I always begin with place and once I settled on Prague, my mind helplessly roamed to arguably its most painful part of history, which was the Occupation that was part of the early series of aggressions by the Germans that began WWII. And once you’re in that timeline, in a country that was Occupied, it is hard to ignore the plight of the Jewish people. And so I put it all together in my mind that it would be a survivor who escapes the German clutch and belongs to an aristocratic Czech Jew family. I needed something that would kick the modern part of the story into action and decided a magnificent piece of jewellery would form the impetus. The fabulous pearls so resonant in The Pearl Thief came from a visit to the British Museum many years ago where I saw an incredible piece of jewellery from the early middle ages. It was in solid, articulated gold and could well have been a Viking piece. While I never forgot it, over the years my recall of it dulled and I was convinced it was a single strand of magnificent pearls. The Museum spent hours looking for it and was as baffled as I until we discovered my error to much laughter. Nevertheless, the extraordinary piece remained as perfect, massive pearls in my mind and I decided they were Ottoman, given to a favourite odalisque of the Murad who later made her his first and most important wife. I then built a provenance around this piece of how it travelled from Constantinople in the twelfth century to Russia and later into Eastern Europe finding its way into an aristocratic Jewish family. It was fun creating that fiction alone.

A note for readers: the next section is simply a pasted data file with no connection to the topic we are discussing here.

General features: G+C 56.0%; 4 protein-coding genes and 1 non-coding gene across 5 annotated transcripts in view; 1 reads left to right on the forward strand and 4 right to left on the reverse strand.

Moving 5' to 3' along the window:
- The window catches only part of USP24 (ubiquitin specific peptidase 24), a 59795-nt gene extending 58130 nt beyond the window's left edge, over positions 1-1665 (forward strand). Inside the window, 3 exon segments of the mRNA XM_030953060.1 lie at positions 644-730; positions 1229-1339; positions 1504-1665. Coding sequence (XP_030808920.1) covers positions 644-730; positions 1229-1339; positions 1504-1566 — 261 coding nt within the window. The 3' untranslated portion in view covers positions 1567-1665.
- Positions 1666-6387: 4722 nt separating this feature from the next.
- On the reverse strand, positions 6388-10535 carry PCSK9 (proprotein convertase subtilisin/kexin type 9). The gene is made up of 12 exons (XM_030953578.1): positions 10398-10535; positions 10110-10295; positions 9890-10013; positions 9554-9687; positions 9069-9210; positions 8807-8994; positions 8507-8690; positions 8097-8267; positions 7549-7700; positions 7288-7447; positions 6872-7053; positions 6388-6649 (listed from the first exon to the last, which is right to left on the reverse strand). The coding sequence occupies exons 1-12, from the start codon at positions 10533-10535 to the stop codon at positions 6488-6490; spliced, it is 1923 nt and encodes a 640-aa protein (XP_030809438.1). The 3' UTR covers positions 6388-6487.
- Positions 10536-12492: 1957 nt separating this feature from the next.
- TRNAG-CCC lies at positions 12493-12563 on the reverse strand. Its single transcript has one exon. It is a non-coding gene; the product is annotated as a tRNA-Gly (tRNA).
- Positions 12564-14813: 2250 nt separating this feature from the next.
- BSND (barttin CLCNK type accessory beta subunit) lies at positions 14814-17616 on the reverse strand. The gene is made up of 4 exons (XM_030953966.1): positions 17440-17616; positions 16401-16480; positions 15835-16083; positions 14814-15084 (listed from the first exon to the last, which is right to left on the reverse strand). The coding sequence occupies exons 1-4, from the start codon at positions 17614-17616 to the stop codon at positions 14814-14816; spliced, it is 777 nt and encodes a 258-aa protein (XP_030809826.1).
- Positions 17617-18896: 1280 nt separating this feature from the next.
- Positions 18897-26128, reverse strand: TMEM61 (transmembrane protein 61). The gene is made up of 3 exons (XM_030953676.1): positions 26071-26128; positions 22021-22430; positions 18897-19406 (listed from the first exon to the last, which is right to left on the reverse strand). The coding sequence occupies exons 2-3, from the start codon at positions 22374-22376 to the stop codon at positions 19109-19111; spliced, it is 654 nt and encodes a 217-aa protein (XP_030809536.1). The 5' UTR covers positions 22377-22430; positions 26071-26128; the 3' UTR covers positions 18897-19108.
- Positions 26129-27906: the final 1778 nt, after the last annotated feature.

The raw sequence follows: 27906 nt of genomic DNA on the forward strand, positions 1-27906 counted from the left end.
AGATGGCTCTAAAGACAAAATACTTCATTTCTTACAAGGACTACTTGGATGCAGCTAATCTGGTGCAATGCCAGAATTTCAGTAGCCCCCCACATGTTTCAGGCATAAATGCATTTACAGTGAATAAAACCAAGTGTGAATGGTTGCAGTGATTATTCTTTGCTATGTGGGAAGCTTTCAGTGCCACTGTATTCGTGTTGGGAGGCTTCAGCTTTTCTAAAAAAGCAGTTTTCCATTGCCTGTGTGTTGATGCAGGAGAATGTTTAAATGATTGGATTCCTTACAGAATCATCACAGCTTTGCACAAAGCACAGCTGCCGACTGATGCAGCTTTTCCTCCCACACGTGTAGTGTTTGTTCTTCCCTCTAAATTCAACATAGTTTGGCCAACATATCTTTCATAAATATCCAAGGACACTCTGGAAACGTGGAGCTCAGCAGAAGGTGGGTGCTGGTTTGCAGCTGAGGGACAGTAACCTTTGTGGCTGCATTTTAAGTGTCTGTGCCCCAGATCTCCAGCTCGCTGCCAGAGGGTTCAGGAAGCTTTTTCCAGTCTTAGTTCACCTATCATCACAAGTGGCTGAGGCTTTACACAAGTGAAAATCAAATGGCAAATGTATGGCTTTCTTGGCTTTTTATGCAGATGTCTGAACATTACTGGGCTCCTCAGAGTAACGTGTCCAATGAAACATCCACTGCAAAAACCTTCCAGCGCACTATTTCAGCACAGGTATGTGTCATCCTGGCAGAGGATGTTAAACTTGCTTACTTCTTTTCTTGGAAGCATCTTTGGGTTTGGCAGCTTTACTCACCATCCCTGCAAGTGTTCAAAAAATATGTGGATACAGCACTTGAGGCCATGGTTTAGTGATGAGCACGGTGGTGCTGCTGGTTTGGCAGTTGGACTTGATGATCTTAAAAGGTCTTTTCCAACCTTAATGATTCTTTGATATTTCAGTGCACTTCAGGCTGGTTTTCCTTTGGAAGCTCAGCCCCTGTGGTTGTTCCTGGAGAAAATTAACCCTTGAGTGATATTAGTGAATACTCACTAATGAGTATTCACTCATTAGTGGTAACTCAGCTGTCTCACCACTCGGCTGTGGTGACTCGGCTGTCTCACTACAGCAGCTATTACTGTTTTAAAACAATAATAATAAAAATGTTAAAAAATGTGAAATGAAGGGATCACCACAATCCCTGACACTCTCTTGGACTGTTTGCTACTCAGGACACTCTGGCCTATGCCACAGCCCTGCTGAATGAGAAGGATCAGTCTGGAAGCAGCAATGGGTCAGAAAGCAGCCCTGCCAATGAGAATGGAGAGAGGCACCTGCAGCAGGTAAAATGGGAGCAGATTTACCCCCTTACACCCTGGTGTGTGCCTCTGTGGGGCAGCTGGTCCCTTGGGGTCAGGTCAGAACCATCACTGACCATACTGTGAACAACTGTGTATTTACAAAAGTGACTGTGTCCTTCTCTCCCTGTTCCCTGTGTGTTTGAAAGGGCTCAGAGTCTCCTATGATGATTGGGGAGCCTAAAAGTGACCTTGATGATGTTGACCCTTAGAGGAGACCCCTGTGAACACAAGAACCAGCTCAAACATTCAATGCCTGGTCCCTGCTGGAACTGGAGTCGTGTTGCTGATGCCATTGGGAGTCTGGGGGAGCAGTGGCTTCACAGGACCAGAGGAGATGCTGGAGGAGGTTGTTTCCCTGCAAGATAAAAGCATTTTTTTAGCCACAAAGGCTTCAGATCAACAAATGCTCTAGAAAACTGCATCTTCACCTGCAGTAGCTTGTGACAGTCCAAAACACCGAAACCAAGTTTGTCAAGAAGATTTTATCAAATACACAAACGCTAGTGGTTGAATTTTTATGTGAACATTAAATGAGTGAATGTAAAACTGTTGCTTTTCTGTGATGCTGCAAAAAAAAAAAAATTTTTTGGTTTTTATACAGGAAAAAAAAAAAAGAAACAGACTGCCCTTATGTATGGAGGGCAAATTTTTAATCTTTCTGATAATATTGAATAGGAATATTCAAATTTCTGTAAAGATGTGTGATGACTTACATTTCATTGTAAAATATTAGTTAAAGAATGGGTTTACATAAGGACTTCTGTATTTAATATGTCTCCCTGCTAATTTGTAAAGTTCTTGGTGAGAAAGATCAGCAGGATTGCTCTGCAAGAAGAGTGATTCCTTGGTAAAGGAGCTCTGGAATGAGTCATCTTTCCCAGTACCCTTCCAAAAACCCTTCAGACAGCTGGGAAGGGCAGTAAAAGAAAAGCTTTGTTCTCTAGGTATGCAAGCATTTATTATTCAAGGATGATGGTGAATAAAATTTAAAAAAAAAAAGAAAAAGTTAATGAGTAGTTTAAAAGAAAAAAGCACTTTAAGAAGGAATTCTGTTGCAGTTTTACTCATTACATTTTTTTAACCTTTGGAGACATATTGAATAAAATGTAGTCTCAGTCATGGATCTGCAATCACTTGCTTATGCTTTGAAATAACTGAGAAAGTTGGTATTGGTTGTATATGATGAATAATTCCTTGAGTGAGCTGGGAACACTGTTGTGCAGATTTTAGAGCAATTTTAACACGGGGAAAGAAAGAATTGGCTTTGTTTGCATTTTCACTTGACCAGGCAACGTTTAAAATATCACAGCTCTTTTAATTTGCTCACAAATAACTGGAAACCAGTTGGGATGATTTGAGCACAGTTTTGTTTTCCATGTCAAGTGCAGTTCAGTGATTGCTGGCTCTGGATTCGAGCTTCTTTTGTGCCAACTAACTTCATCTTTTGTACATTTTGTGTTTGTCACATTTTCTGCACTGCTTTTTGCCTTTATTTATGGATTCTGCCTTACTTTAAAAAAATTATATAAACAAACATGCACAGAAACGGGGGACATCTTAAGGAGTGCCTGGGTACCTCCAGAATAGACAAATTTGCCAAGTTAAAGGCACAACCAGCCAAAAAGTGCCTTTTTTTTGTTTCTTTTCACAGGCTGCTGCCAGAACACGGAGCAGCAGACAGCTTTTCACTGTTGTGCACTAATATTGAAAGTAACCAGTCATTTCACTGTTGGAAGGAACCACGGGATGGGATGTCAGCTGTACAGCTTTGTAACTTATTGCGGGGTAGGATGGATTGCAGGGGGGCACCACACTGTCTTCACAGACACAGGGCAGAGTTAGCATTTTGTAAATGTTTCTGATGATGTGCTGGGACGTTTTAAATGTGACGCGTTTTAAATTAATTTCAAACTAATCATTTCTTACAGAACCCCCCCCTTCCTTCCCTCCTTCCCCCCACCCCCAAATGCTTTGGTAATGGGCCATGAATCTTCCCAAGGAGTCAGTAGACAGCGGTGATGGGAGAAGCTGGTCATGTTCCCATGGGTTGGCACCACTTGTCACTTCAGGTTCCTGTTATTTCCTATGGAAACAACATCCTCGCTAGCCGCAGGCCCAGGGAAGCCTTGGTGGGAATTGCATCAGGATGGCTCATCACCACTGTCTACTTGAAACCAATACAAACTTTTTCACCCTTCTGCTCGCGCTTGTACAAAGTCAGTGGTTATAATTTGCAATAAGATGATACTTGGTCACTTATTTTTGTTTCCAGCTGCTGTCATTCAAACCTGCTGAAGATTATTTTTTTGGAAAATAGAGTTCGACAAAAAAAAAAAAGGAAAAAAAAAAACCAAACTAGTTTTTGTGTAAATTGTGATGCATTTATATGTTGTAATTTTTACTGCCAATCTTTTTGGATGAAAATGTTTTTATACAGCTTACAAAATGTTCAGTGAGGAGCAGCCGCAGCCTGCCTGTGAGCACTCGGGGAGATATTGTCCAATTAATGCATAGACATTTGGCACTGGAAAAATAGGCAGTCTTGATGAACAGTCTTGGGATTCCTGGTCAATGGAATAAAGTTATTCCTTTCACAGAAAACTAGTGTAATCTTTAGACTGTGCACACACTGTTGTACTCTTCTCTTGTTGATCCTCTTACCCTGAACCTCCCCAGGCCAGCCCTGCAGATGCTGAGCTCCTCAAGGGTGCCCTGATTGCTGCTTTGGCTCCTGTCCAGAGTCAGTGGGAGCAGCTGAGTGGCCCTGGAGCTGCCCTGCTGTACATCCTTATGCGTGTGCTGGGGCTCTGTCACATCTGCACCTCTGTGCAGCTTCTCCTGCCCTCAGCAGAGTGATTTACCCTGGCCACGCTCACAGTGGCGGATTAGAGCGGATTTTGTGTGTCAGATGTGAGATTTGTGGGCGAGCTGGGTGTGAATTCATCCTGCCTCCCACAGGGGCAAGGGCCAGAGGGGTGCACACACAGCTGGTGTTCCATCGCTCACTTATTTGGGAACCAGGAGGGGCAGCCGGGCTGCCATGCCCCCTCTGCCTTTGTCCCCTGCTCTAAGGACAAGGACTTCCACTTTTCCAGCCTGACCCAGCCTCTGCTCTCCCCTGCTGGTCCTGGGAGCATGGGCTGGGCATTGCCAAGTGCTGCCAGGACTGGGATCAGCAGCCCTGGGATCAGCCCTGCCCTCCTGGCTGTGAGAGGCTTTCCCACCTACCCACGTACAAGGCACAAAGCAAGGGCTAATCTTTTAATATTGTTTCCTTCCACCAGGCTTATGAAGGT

Brenda @Goodreads reviewed one of Fiona’s older titles, The Last Dance:

The Last Dance by Aussie author Fiona McIntosh is an intense and suspenseful novel set between WWI and WWII in and around London and on the streets of Morocco. The dangers, passions, frictions and intrigue created an excellent story with a strong and independent woman at the helm. I thoroughly enjoyed it and wish I hadn’t left it so long to read! Highly recommended.

I read three historical fiction titles this last month:

Lillian’s Eden by Cheryl Adam

A Perfect Stone by S.C. Karakaltsas

Shell by Kristina Olsson

Shell was listed in the round up for last month and while I don’t usually cover a book twice in a row, this one is impressive enough to rate another mention:

I have no doubt that Shell is one of those novels we will see a lot of next year as it pops up on longlists and (hopefully) shortlists for awards. It is a literary work of fiction, I only point this out because some readers prefer not to dive into these, but if you’ve been on the fence about whether or not to read Shell, I urge you to just go for it. If you love a novel that gives you beautiful prose threaded with thought provoking content set against a background of real historical events, then Shell just might be the perfect read for you.